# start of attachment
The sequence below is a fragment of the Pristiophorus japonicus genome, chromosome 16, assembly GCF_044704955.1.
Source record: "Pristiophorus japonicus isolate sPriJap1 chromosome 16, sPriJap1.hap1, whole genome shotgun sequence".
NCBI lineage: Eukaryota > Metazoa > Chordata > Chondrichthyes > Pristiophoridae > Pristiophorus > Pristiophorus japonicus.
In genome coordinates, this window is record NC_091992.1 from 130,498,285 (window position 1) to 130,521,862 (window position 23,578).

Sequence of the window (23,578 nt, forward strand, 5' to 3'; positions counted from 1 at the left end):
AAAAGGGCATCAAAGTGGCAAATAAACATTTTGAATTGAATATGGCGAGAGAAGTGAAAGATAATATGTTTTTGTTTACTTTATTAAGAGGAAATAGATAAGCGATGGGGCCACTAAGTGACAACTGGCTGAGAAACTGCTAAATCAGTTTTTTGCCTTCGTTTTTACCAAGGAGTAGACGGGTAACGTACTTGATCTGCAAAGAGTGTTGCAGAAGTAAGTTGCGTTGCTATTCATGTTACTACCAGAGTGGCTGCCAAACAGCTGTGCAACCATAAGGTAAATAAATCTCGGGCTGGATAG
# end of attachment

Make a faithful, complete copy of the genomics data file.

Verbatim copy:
The sequence below is a fragment of the Pristiophorus japonicus genome, chromosome 16, assembly GCF_044704955.1.
Source record: "Pristiophorus japonicus isolate sPriJap1 chromosome 16, sPriJap1.hap1, whole genome shotgun sequence".
NCBI lineage: Eukaryota > Metazoa > Chordata > Chondrichthyes > Pristiophoridae > Pristiophorus > Pristiophorus japonicus.
In genome coordinates, this window is record NC_091992.1 from 130,498,285 (window position 1) to 130,521,862 (window position 23,578).

Sequence of the window (23,578 nt, forward strand, 5' to 3'; positions counted from 1 at the left end):
AAAAGGGCATCAAAGTGGCAAATAAACATTTTGAATTGAATATGGCGAGAGAAGTGAAAGATAATATGTTTTTGTTTACTTTATTAAGAGGAAATAGATAAGCGATGGGGCCACTAAGTGACAACTGGCTGAGAAACTGCTAAATCAGTTTTTTGCCTTCGTTTTTACCAAGGAGTAGACGGGTAACGTACTTGATCTGCAAAGAGTGTTGCAGAAGTAAGTTGCGTTGCTATTCATGTTACTACCAGAGTGGCTGCCAAACAGCTGTGCAACCATAAGGTAAATAAATCTCGGGCTGGATAG